Arrow-right Camera
News >  Spokane

Yellowstone bison transfers halted by Montana judge

Bison wait in a holding area on the Fort Peck Indian Reservation on Wednesday. (Associated Press)
Bison wait in a holding area on the Fort Peck Indian Reservation on Wednesday. (Associated Press)

BILLINGS – A Montana judge granted a restraining order Thursday blocking further relocations of Yellowstone National Park bison following objections from ranchers and property rights groups.

State District Judge John McKeon’s order came after Gov. Brian Schweitzer’s administration transferred 62 Yellowstone bison to the Fort Peck Indian Reservation on Monday.

Four more bison were en route to the reservation Thursday. Opponents tried to get the shipment turned around, but state officials claimed the transfer started before the restraining order was issued. Officials suggested turning the bison around could be harmful to the animals, according to court documents.

Despite the new shipment, McKeon’s ruling presents a significant stumbling block in the long-standing effort by tribes and agencies to reintroduce bison to parts of their former range.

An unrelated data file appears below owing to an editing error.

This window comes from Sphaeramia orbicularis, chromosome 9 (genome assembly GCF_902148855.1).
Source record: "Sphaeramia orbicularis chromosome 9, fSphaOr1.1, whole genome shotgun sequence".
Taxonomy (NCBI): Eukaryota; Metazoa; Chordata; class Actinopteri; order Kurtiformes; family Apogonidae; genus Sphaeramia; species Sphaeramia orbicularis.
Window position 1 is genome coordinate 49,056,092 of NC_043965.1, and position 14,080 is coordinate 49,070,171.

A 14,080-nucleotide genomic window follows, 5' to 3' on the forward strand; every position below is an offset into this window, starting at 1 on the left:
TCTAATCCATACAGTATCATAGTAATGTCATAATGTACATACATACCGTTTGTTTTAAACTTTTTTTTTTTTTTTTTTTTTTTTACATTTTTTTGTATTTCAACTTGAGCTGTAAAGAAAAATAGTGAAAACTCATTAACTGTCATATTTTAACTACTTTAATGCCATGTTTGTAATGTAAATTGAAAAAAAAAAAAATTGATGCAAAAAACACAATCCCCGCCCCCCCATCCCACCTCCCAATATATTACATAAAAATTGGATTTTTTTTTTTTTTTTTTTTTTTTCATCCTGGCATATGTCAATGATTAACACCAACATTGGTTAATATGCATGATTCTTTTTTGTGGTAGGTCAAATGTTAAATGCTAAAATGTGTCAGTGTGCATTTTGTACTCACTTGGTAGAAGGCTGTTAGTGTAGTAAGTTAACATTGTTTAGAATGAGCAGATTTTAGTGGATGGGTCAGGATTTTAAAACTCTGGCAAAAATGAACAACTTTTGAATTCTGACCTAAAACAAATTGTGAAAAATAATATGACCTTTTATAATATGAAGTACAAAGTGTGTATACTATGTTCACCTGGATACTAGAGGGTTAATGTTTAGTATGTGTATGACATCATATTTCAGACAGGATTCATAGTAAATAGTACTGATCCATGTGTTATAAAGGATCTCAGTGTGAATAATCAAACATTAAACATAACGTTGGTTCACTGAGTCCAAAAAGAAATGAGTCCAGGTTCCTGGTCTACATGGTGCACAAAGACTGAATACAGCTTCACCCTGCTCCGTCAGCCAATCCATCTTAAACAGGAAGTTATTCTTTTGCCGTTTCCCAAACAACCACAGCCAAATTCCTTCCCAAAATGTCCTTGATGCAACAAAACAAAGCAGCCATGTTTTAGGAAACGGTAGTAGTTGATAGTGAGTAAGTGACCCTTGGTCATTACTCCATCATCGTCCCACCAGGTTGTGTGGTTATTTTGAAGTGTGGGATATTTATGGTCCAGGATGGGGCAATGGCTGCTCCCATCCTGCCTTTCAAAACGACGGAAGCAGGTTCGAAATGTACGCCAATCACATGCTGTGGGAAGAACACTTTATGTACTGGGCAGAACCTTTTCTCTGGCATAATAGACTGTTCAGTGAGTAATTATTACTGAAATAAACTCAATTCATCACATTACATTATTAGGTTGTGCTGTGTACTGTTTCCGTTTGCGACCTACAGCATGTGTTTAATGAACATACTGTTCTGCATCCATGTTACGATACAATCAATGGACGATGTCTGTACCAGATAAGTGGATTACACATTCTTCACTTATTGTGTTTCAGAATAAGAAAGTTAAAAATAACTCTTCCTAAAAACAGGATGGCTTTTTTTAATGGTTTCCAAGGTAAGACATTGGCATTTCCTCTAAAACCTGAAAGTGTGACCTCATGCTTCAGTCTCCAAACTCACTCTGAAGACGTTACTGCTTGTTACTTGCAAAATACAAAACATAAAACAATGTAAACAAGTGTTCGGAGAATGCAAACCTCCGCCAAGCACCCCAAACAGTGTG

Half of the Fort Peck animals were to be transported from a holding pen in coming months to the Fort Belknap Reservation. Another group of bison was being held temporarily on the Bozeman-area ranch of billionaire Ted Turner, awaiting future relocation to an undetermined location.

The judge blocked those transfers, at least for now, and turned down a request to return the animals to the Yellowstone area while setting a hearing for April 11 at the Blaine County Courthouse in Chinook.

Ranchers and others who filed a lawsuit seeking to halt the relocation program argue that wild bison damage fences, eat hay meant for cattle, and potentially could spread animal diseases.

Members of the Fort Peck and Fort Belknap tribes have pledged to keep the bison in fenced pastures for several years and monitor them for disease.

The 62 bison shipped to Fort Peck were moved without prior public notice and during a snowstorm – a maneuver by the Schweitzer administration and tribes that was meant to get the bison to Fort Peck ahead of a possible court ruling such as the one handed down Thursday.

Opponents of the relocation complained the tactic violated requirements under state law that the transfers be part of an open and transparent process.